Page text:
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John's story

Garvan's genomic technologies empower family to make crucial healthcare decisions.

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Groundbreaking technology brings an end to John’s life-long diagnosis odyssey   

Rare disorders may not individually affect many people. But collectively they impact about eight percent of Australians. Eighty percent of these rare disorders are genetic and disturbingly, as many as 70% of patients with these genetic diseases do not have a diagnosis. This leaves them in limbo, unable to access accurate information about their disease or potential treatments that might better manage their symptoms. It also prevents family members from making informed life choices, in the case of inherited disease.

John was one such patient. John was experiencing a debilitating loss of coordination and balance, which significantly impacted his quality of life. But no doctor or specialist could tell John why this was happening. And like many patients who spend months – or even years – searching for answers, this lack of diagnosis was the cause of great distress for John and his family. Without knowing the origin of his symptoms, John had no way of planning for the future or anticipating how his disease might develop.

The turning point in John’s diagnosis odyssey came when his genome was sequenced using breakthrough nanopore technology developed by Dr Ira Deveson, Head of Genomic Technologies at Garvan.  

Garvan scientists have long known that there is a myriad of genetic diseases that are difficult to diagnose because they exist on DNA sequences that are too long to read. Prior to the development of Dr Ira Deveson’s nanopore technology, accurately diagnosing these genetic diseases – known as repeat expansion disorders – was extremely difficult. It required huge computers, months of processing and could only test for one disorder at a time, making it a slow and costly process.

To overcome these limitations, Dr Ira Deveson and his team have created a methodology to read previously unreadable sequences of DNA, opening up the possibility to diagnose many previously hidden genetic diseases. They built a nanopore long-read sequencing method that can analyse 50 tandem repeat expansion disorders across approximately 50 genes – all at the same time.

Nanopore technology has historically been seen as too error-prone and the process to get an accurate consensus of all the reads too slow and computationally intensive. To resolve this problem, Dr Deveson and his team of scientists, computer analysts and engineers developed a sophisticated methodology that effectively takes this process and miniaturises it. Where scientists previously needed a super-computer the size of a room to process the data, it can now be delivered on a handheld device, or even a smart phone. This makes it accurate, faster and more cost effective than other sequencing methods.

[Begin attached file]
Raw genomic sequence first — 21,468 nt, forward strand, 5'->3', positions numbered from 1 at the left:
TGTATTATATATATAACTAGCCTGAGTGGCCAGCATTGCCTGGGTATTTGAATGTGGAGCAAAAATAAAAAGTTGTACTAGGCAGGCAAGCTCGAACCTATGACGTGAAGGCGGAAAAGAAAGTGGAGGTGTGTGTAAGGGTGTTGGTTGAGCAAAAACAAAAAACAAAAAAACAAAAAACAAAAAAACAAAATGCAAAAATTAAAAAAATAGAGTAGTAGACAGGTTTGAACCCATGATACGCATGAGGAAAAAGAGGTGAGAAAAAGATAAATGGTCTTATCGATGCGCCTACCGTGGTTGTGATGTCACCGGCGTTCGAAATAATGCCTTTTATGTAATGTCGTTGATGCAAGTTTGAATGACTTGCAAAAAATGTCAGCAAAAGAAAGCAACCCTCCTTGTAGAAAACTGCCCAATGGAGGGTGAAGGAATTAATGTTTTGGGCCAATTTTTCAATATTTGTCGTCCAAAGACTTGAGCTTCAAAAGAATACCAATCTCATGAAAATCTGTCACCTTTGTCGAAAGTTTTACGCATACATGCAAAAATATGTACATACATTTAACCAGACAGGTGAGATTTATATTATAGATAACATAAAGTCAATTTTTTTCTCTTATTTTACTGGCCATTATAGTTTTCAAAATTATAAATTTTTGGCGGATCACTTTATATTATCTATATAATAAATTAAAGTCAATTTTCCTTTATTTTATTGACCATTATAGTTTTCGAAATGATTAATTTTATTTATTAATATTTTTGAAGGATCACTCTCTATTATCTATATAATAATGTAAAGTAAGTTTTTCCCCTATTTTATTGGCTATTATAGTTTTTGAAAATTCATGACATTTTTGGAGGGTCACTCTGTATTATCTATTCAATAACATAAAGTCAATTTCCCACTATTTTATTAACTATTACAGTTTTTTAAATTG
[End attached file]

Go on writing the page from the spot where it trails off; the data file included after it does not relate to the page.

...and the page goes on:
For John, this technology led to a diagnosis of cerebellar ataxia with neuropathy and vestibular areflexia syndrome (CANVAS). CANVAS was only recently discovered to be caused by an expansion in the RFC1 gene – one of the genes Dr Deveson’s work can now analyse.

“Many patients I see have never known what the cause of their problem is, so a diagnosis in itself can have such a profound effect,” says Dr Kishore Kumar, clinical neurologist and visiting scientist at Garvan, who is bringing Dr Deveson’s new sequencing method from the lab to patients like John.
Dr Kishore Kumar

For John, understanding the genetic cause of his symptoms helped him and his family make choices about what was important to them. It gave his children crucial knowledge about the possibility of an inherited condition that may affect their own life plans. It has also helped John access support, including a physiotherapist who specialises in neurological conditions and is working with him to manage his physical disabilities.

Importantly, John’s diagnosis may one day help connect him with clinical trials that are searching for ways to better manage his disease.

Dr Deveson’s groundbreaking technology opens up immense possibilities to help diagnose unsolved cases like John’s.

“There are so many applications,” Dr Deveson says. “It’s all DNA to us.”